Notes from the second day of CPAC:
- When in doubt about how to make people like you, talk about football. Continuing a trend from yesterday, politicians continued to use football as their go to topic for laughs or analogies. Whether it was former Minnesota Governor Tim Pawlenty joking about Brett Favre with Wisconsin politicians or Representative (Wis.) Paul Ryan yesterday referring to the Super Bowl winning packers for a cheer line, football has popped up in more than a few politicians' speeches. It's an old tactic. I know a former Hill staffer who, despite having no interest in the sport, read up on and watched it just so that she could have something to talk about with her colleagues.
- After much ado and a minor controversy, former New Mexico Gov. Gary Johnson finally gave his speech. It was short and to the point. In under twenty minutes, Johnson hit all the talking points that have made him famous with the libertarian leaning conservatives: lower taxes, more open immigration and ending the drug war. They were met by a rather unenthusiastic crowd. It wasn’t that people loudly yelled or booed, they were just quiet. He should have swapped time slots with Don Rumsfeld, who was booed by the crowd that had showed up to see Rand Paul speak yesterday.
- CPAC's hotel host continues to make life interesting for the press. Yesterday when I arrived to receive press credentials, I ended up having to prove my employer by naming off staff members of The Examiner. I was greeted by a small press room with barely enough sockets to hold thirty people and a wi-fi that could charitably be classified a pathetic. Filing posts has remained an oft cursed challenge judging by the general comments I hear from the other media.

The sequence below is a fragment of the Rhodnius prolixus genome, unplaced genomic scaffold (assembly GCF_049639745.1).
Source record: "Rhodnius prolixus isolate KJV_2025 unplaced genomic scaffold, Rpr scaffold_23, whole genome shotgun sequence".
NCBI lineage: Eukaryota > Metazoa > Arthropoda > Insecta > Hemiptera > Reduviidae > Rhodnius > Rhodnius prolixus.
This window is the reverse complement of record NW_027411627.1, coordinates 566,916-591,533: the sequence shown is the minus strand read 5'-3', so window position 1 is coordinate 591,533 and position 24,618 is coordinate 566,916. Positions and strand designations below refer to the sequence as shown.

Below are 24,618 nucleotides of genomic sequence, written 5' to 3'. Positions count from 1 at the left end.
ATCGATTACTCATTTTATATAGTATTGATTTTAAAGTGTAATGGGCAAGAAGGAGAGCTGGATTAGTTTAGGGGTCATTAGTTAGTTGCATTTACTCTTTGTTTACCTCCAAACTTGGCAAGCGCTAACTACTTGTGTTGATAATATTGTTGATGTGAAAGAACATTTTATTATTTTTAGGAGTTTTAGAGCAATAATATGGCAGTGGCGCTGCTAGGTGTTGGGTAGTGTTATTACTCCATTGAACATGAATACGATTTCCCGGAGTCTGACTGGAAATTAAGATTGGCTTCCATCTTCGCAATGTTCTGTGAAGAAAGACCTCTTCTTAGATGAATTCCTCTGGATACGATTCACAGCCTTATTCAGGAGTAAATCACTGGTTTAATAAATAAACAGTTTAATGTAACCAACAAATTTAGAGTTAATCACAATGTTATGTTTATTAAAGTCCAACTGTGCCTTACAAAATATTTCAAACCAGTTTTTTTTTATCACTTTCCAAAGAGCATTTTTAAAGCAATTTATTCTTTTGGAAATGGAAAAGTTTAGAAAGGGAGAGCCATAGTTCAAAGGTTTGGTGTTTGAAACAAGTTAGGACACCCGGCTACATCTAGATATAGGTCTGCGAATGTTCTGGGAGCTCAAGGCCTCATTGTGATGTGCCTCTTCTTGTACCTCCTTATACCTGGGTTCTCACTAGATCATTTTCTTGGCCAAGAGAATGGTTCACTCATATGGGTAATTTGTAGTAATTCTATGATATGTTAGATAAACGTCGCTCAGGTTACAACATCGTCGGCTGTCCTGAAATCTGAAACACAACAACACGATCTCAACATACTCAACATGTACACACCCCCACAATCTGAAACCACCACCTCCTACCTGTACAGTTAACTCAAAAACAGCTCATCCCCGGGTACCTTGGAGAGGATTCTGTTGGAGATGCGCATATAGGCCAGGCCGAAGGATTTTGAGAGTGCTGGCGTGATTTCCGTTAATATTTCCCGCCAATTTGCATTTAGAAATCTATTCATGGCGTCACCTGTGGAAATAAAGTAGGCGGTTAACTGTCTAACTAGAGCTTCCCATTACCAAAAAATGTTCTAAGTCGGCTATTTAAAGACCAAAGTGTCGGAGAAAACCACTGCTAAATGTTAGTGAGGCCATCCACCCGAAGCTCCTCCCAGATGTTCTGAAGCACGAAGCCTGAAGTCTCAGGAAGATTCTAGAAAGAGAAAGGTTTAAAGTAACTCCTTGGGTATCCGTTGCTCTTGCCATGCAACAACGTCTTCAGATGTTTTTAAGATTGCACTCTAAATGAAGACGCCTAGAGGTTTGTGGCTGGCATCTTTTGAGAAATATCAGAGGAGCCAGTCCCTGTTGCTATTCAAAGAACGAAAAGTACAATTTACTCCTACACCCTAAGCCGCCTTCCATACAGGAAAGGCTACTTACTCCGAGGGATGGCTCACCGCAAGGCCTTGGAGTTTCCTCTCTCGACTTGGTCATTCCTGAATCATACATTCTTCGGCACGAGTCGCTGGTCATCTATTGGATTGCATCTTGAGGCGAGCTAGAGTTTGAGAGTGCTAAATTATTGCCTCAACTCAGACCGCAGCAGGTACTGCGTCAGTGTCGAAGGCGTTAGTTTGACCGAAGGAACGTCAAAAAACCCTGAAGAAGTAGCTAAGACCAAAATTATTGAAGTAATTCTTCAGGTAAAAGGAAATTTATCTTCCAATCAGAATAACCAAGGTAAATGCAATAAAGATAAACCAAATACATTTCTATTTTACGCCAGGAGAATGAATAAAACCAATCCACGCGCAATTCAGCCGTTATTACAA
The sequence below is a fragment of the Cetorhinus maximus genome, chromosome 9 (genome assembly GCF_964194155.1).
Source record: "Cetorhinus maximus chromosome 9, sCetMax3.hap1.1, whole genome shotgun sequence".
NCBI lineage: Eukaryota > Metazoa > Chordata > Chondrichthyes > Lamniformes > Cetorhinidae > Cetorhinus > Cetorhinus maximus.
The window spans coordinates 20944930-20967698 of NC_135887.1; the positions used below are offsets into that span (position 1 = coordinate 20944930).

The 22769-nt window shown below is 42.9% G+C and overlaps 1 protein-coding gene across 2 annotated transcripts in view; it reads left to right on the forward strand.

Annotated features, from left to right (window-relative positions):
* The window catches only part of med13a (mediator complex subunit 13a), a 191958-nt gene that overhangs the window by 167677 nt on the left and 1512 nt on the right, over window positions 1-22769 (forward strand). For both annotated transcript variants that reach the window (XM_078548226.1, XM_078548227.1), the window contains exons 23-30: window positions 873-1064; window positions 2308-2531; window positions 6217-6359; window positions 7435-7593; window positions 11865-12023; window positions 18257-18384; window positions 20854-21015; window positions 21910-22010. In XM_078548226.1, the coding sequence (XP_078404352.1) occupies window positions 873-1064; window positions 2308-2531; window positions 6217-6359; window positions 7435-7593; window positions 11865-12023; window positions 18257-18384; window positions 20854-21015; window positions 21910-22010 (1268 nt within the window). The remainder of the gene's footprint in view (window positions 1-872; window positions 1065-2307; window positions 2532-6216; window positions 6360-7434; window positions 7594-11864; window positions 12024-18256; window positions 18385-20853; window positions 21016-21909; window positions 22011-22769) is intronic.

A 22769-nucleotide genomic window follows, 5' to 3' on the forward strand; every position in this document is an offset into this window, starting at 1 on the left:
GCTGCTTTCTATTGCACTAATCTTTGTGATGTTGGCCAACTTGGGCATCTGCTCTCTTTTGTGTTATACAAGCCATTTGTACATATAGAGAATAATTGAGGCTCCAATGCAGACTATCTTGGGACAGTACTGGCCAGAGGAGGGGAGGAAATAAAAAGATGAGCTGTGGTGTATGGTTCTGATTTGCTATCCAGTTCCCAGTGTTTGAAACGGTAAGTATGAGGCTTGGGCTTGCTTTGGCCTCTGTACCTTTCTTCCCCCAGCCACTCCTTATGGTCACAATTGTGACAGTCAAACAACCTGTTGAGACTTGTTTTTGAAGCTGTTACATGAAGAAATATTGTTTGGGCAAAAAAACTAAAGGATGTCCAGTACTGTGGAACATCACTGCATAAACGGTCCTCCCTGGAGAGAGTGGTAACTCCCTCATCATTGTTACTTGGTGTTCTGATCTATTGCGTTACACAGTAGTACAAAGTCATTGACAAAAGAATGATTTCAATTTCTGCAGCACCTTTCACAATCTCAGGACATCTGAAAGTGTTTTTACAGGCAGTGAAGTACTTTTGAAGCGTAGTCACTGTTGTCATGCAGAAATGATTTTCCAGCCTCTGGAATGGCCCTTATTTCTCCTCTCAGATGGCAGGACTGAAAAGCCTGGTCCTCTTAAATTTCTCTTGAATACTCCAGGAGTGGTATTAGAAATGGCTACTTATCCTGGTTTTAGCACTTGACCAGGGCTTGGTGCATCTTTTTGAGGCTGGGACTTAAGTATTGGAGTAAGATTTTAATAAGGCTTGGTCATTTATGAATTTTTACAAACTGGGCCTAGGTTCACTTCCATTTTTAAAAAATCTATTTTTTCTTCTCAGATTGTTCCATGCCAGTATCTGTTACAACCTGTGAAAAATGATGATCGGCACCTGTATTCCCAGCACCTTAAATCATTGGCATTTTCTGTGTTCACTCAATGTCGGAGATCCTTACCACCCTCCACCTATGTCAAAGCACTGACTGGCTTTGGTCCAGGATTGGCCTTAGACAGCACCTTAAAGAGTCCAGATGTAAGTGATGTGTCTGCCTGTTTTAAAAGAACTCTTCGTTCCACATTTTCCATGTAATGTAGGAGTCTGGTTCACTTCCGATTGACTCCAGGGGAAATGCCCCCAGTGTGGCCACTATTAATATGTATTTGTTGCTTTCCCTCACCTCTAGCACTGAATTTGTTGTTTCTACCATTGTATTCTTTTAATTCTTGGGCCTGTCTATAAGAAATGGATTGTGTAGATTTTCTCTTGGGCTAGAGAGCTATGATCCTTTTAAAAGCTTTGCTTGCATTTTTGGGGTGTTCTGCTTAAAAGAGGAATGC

- For all the media accommodation difficulties, the conference has been great for timeliness. Part of this I’m sure is due to the large timer placed in front of the platform for speakers to see. This timer is great for media types, allowing people to plan their bathroom and smoke breaks around some of the more minor speakers, as well as providing something to stare at when you get bored of what the people on stage are saying.
- Ron Paul is still where the party's at. By far the most energetic event at CPAC so far was when Ron Paul gave his speech. The Representative from Texas commanded a huge crowd of young people who treated the speech more like a rock concert than a political speech. Bonus points: Paul made a few changes to his speech to reflect some current events.
- And finally, tomorrow is unofficial mustache day at CPAC. With former Ambassador to the U.N. and rumored 2012 Presidential Candidate John Bolton and his glorious mustache taking stage in the main room, we can finally listen to a man who’s both a conservative and a skilled facial groomer.